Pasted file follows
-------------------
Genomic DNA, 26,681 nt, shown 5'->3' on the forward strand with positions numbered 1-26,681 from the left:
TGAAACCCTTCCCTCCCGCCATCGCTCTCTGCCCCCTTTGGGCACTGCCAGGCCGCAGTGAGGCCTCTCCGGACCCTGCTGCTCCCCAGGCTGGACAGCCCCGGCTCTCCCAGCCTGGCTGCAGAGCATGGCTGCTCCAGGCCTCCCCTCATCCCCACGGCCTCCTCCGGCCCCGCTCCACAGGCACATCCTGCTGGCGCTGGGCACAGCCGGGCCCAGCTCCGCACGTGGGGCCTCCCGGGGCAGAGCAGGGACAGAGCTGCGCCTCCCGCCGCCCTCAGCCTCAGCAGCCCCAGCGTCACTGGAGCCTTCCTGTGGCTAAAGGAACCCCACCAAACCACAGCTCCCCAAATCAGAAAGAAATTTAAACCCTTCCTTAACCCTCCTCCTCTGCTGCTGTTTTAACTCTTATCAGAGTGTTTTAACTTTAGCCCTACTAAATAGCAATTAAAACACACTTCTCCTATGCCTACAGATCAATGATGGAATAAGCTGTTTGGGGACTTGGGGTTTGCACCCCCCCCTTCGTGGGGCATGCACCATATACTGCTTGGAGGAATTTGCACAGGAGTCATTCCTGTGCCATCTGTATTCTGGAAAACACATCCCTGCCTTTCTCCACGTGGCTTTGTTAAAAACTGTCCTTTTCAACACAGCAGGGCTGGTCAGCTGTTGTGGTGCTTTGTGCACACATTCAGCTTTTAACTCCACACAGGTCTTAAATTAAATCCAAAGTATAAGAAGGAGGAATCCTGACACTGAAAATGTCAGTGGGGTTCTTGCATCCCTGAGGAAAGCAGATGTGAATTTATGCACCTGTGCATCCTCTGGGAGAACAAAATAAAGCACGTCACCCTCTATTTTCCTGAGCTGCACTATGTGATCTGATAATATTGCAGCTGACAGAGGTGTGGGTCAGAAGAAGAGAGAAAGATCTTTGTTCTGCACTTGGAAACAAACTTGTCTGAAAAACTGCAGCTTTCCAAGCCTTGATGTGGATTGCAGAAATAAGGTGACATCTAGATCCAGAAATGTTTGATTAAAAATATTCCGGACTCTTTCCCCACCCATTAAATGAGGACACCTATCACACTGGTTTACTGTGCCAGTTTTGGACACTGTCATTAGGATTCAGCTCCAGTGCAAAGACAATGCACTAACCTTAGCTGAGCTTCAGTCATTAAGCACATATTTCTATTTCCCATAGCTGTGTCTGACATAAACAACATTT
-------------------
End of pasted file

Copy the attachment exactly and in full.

Genomic DNA, 26,681 nt, shown 5'->3' on the forward strand with positions numbered 1-26,681 from the left:
TGAAACCCTTCCCTCCCGCCATCGCTCTCTGCCCCCTTTGGGCACTGCCAGGCCGCAGTGAGGCCTCTCCGGACCCTGCTGCTCCCCAGGCTGGACAGCCCCGGCTCTCCCAGCCTGGCTGCAGAGCATGGCTGCTCCAGGCCTCCCCTCATCCCCACGGCCTCCTCCGGCCCCGCTCCACAGGCACATCCTGCTGGCGCTGGGCACAGCCGGGCCCAGCTCCGCACGTGGGGCCTCCCGGGGCAGAGCAGGGACAGAGCTGCGCCTCCCGCCGCCCTCAGCCTCAGCAGCCCCAGCGTCACTGGAGCCTTCCTGTGGCTAAAGGAACCCCACCAAACCACAGCTCCCCAAATCAGAAAGAAATTTAAACCCTTCCTTAACCCTCCTCCTCTGCTGCTGTTTTAACTCTTATCAGAGTGTTTTAACTTTAGCCCTACTAAATAGCAATTAAAACACACTTCTCCTATGCCTACAGATCAATGATGGAATAAGCTGTTTGGGGACTTGGGGTTTGCACCCCCCCCTTCGTGGGGCATGCACCATATACTGCTTGGAGGAATTTGCACAGGAGTCATTCCTGTGCCATCTGTATTCTGGAAAACACATCCCTGCCTTTCTCCACGTGGCTTTGTTAAAAACTGTCCTTTTCAACACAGCAGGGCTGGTCAGCTGTTGTGGTGCTTTGTGCACACATTCAGCTTTTAACTCCACACAGGTCTTAAATTAAATCCAAAGTATAAGAAGGAGGAATCCTGACACTGAAAATGTCAGTGGGGTTCTTGCATCCCTGAGGAAAGCAGATGTGAATTTATGCACCTGTGCATCCTCTGGGAGAACAAAATAAAGCACGTCACCCTCTATTTTCCTGAGCTGCACTATGTGATCTGATAATATTGCAGCTGACAGAGGTGTGGGTCAGAAGAAGAGAGAAAGATCTTTGTTCTGCACTTGGAAACAAACTTGTCTGAAAAACTGCAGCTTTCCAAGCCTTGATGTGGATTGCAGAAATAAGGTGACATCTAGATCCAGAAATGTTTGATTAAAAATATTCCGGACTCTTTCCCCACCCATTAAATGAGGACACCTATCACACTGGTTTACTGTGCCAGTTTTGGACACTGTCATTAGGATTCAGCTCCAGTGCAAAGACAATGCACTAACCTTAGCTGAGCTTCAGTCATTAAGCACATATTTCTATTTCCCATAGCTGTGTCTGACATAAACAACATTT